Sunday morning was not Joe Paterno's finest hour, or half hour as it were.
ESPN documented the litany of Nittany Lion legal problems on its ''Outside the Lines'' program, and Paterno came across as an unapologetic, out-of-touch curmudgeon during his interview segments.
It was sad to watch, really.
It appeared Paterno cannot see or refuses to acknowledge the damage that all the off-the-field problems have done to his and Penn State's once golden image.
ESPN did its homework and detailed the whopping number of arrests and charges that have piled up against Penn State football players in recent years. None of it was new information - every incident had been reported in detail on a case-by-case basis - but seeing it all compiled into one report on national TV certainly was embarrassing for the university.
Everything was presented to Paterno, at which point he had two options. He could:
1. Admit there have been problems, apologize for them and vow to do everything in his power to make sure the nonsense stops; or
2. Get defensive, refuse to show any responsibility and call the whole report ''a witch hunt.''
Paterno did the latter, which was a big mistake.
Overall, three words could describe the report, and they are not ''a witch hunt'' as Paterno suggested. The correct three words are ''the truth hurts.''
The truth is there has been an obvious lack of institutional control regarding the Penn State football program.
While Paterno backpedaled during his interview, university president Graham Spanier met the issue head on by admitting there have been too many transgressions and that they have to stop.
Unlike Paterno, Spanier came out looking like a true leader.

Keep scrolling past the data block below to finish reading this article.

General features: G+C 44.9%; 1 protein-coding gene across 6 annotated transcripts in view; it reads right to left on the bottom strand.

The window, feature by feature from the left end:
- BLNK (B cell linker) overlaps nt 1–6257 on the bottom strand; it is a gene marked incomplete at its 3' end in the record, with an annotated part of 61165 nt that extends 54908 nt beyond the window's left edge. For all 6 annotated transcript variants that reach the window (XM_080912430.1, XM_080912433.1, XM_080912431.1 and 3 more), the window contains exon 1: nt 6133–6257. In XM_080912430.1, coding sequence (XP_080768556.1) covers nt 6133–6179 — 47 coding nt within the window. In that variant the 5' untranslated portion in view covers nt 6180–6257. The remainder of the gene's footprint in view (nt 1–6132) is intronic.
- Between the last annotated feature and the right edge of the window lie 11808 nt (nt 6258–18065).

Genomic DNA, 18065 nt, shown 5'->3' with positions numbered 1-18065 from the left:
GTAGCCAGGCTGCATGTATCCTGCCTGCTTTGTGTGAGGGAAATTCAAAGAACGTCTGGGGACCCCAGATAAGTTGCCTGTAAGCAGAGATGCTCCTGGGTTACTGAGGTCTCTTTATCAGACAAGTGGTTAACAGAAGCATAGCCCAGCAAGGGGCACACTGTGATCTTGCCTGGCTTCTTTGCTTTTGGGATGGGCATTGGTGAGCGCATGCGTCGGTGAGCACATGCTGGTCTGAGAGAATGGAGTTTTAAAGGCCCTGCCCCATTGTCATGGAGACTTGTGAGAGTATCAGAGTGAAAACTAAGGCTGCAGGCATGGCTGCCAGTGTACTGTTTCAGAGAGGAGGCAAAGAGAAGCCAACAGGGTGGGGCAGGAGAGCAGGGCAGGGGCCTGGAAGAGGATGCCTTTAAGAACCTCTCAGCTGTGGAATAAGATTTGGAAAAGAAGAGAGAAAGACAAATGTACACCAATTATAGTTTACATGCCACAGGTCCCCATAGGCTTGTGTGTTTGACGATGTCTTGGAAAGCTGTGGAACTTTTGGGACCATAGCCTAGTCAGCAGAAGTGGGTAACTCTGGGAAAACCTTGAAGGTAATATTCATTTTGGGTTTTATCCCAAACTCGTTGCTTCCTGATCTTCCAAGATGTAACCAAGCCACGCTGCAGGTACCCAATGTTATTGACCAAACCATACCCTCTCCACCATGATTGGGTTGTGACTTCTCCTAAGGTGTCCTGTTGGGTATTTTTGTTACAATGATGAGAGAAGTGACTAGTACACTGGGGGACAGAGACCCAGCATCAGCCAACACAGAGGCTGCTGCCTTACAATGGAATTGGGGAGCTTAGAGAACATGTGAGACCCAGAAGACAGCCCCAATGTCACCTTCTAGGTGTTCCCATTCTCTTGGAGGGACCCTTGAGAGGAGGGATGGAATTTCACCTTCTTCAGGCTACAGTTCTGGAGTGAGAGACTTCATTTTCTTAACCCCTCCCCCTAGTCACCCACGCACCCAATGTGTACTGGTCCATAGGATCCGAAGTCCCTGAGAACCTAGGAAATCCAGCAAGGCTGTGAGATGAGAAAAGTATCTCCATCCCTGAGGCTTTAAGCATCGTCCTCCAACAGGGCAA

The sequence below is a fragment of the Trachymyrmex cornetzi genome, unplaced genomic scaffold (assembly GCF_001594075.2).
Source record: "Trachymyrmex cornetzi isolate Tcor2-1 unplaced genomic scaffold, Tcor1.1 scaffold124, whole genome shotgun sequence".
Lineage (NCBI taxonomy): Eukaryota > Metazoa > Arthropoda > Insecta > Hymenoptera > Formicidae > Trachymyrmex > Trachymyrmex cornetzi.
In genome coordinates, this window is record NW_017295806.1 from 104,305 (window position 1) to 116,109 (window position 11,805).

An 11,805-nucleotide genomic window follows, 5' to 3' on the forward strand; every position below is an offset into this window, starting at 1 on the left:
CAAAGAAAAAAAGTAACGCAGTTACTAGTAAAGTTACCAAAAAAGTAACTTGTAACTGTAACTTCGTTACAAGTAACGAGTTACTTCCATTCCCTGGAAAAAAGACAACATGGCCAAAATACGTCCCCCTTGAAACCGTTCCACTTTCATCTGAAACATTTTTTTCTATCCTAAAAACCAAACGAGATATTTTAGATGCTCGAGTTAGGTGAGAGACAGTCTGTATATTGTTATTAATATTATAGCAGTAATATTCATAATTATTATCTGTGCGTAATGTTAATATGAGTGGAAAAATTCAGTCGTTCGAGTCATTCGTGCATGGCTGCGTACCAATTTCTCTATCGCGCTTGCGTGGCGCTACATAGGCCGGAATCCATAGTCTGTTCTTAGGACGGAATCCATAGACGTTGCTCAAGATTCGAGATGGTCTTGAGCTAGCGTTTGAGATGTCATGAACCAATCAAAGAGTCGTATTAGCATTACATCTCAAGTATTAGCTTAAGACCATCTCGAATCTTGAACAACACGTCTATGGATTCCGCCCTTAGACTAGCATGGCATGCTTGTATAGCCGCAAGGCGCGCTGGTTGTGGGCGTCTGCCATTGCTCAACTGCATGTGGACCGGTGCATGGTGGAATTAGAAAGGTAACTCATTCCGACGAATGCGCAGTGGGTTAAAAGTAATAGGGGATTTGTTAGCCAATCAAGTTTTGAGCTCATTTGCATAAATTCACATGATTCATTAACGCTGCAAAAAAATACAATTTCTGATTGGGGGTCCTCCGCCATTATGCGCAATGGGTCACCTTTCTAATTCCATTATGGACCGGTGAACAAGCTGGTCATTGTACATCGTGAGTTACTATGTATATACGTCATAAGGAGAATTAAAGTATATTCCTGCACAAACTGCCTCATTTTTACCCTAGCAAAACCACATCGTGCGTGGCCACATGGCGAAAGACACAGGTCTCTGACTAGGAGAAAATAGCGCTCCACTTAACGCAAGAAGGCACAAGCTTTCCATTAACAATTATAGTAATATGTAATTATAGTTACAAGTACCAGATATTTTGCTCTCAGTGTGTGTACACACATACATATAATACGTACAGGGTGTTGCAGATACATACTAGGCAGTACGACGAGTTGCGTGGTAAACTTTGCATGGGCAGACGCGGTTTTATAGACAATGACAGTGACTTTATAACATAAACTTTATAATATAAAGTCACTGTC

The ESPN program focused primarily on the apartment fight in April of 2007 that led to six players initially getting charged with felonies. That subject was done very well, but it was strange so much attention was placed on an incident that occurred 15 months ago.
Very little of the program centered around the HUB brawl in October, Austin Scott's rape charge or Chris Bell pulling a knife on a teammate. If anything, ESPN could have bolstered its case of mounting problems at PSU by probing more into those incidents.
The best component of Sunday's program came near the end during analysis by Philadelphia sports radio broadcaster Mike Missanelli. He pointed out Paterno has ''responded very poorly'' any time the legal issues are brought up.
Instead of addressing the real issues and how to correct them, Missanelli mentioned how Paterno often has chided reporters simply for asking about the problems.
That's called denial.
The worst part of this situation is that in late July, with the football season still more than a month away, Penn State is in spin control defending its football program and its head coach.
It's embarrassing for the school, for Spanier and most of all for Paterno. He's in the final year of his contract, and his defensive stance on a national stage in Sunday's program could not have garnered him much support from university officials.